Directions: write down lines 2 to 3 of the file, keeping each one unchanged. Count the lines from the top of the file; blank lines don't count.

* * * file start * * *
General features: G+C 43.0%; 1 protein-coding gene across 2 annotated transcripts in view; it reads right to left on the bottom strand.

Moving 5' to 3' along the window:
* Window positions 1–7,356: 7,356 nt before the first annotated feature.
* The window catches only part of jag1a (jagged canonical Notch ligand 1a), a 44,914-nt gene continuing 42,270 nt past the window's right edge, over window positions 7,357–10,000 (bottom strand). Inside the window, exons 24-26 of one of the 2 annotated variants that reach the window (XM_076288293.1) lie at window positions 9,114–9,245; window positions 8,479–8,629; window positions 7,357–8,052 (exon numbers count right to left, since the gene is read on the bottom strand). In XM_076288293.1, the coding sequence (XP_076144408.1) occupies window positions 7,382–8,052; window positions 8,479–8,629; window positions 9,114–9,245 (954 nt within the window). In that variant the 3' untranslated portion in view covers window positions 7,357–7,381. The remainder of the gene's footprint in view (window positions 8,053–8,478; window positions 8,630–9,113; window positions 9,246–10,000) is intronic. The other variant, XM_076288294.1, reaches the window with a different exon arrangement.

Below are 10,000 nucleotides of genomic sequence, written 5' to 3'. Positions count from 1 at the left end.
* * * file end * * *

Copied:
Moving 5' to 3' along the window:
* Window positions 1–7,356: 7,356 nt before the first annotated feature.